In order to prevent infection which sometimes occurs in atopic dermatitis sufferers it is essential that they take good care of their skin. The skin is an important part of the body which needs to be well taken care of. So it is important that atopic dermatitis sufferers take good care of their skin to prevent infections.
A person with atopic dermatitis should see a doctor regularly to make sure they are doing all they can to help keep the condition under control.
Atopic dermatitis is incurable, but it can be controlled. Symptoms may improve over time and can vary in severity. Some people with atopic dermatitis have only one or two outbreaks or symptoms of the condition and others have severe symptoms that last for years.
Steroids are commonly prescribed to reduce the skin inflammation associated with this disease. The steroids work by reducing inflammation and suppressing immune system activity, which helps relieve itching and inflammation.
Corticosteroids are the most effective treatment for atopic dermatitis, and there are several ways to use them. The most common corticosteroid for atopic dermatitis is a topical steroid applied directly to the skin. An advanced form of topical corticosteroid, which penetrates the skin more deeply and lasts longer than the others, is called a clobetasol propionate. This can be helpful because it reduces flare-ups between applications.
Another way to use corticosteroids with atopic dermatitis is by taking them in pill form on a daily basis (topical or oral).
Prevention is as much about keeping the condition from getting worse as it is about preventing it from getting worse. This is because mild cases of atopic dermatitis often go away on their own within one to two years. If a person only has mild symptoms, then they may not need any treatment at all.
However, if you have severe patches of eczema that are very itchy and red, then you should see a doctor or health care practitioner who can recommend the best course of action. As mentioned previously, there are several available treatments that can help reduce flare-ups between outbreaks.
People with a family history of atopic dermatitis should be more aware of symptoms that may indicate the condition. It is important to remember that even though many people with atopic dermatitis have a family history of the disease, it does not mean that they will develop eczema. Also, someone who has severe eczema may still not have atopic dermatitis because eczema is not an official diagnosis, but rather a symptom.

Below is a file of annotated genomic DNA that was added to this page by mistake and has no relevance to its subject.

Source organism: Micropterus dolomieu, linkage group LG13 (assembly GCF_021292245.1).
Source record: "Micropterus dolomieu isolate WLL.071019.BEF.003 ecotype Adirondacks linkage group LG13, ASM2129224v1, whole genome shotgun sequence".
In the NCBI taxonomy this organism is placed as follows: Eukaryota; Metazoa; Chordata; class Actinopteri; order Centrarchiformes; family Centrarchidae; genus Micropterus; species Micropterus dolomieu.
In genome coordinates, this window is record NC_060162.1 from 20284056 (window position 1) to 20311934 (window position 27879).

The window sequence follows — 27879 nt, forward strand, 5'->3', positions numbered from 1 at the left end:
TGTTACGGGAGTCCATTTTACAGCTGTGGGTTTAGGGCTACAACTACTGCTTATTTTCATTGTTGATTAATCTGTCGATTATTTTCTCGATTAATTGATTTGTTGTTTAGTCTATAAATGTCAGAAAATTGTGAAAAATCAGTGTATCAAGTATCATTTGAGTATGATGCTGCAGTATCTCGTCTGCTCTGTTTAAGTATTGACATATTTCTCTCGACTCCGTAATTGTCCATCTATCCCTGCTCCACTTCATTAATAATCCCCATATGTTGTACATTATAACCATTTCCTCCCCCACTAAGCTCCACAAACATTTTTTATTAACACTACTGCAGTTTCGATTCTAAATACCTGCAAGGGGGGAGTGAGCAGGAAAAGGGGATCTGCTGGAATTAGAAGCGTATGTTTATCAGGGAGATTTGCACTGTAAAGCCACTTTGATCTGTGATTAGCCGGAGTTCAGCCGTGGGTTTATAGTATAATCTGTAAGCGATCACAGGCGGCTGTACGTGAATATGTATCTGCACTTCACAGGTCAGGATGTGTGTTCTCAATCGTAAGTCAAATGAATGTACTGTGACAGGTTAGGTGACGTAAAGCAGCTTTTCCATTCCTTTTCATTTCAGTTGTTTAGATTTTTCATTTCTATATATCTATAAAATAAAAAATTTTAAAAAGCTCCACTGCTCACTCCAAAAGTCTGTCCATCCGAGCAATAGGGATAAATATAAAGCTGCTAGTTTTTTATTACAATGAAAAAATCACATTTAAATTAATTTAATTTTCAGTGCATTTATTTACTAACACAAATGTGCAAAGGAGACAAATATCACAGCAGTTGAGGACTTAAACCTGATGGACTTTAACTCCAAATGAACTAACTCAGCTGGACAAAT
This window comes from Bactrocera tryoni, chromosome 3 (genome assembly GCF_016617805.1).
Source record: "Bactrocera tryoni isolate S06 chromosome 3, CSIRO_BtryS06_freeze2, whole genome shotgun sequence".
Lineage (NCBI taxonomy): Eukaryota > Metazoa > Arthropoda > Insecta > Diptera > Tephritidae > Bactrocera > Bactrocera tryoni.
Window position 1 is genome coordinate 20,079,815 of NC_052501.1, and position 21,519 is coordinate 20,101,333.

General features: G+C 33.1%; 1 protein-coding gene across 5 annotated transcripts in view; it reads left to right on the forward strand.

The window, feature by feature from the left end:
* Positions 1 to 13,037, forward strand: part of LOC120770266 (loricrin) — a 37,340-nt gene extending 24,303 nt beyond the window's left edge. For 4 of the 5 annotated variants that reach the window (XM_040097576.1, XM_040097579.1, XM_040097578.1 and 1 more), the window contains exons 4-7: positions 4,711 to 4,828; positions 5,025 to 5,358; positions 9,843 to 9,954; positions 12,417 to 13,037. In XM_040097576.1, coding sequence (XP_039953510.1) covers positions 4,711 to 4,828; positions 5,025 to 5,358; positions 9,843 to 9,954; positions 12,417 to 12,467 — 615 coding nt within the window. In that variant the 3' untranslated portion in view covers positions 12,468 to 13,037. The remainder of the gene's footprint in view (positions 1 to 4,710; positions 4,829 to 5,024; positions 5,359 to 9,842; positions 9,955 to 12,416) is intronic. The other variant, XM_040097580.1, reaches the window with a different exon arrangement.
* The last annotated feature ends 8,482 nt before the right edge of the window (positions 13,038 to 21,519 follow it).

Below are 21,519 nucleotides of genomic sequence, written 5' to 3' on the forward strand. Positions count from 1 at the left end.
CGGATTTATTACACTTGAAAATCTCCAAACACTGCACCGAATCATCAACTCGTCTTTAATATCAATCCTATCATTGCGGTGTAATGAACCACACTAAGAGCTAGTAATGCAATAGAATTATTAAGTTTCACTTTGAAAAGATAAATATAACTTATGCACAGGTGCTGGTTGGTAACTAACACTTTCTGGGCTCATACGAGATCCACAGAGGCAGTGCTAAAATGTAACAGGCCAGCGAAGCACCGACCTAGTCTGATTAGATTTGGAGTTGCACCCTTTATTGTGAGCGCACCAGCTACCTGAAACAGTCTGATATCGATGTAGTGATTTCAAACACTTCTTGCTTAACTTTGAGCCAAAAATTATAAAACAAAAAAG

Atopic dermatitis is thought to be caused by several factors working together. The immune system plays an important role in causing this disease. A person with atopic dermatitis produces too much of the antibody immunoglobulin E (IgE). This also causes atopic dermatitis symptoms.
Atopic dermatitis is not a contagious disease. It is not spread from one person to another like the common cold or influenza (the flu). Atopic dermatitis cannot be caught like a cold, but it can run in families. That means that if one family member has atopic dermatitis, then another family member may have the same weak immune system that allows eczema to develop. If a parent has eczema and the other parent does not, then there is a 50% chance each time an egg is fertilized that an unborn baby can have a weak immune system and might develop atopic dermatitis in its first year of life.
Atopic dermatitis is a skin disease that affects people of all national, ethnic, racial and socioeconomic groups. It can affect anyone at any time of life. It is not limited to one gender or age group. Superficial emollients are the first line of treatment for skin with atopic dermatitis. Emollients are products that soften and moisturize the skin by filling in normal crevices in the stratum corneum (the outer layer of the epidermis). Emollients are available without a prescription as lotions, creams and ointments and should be used multiple times a day.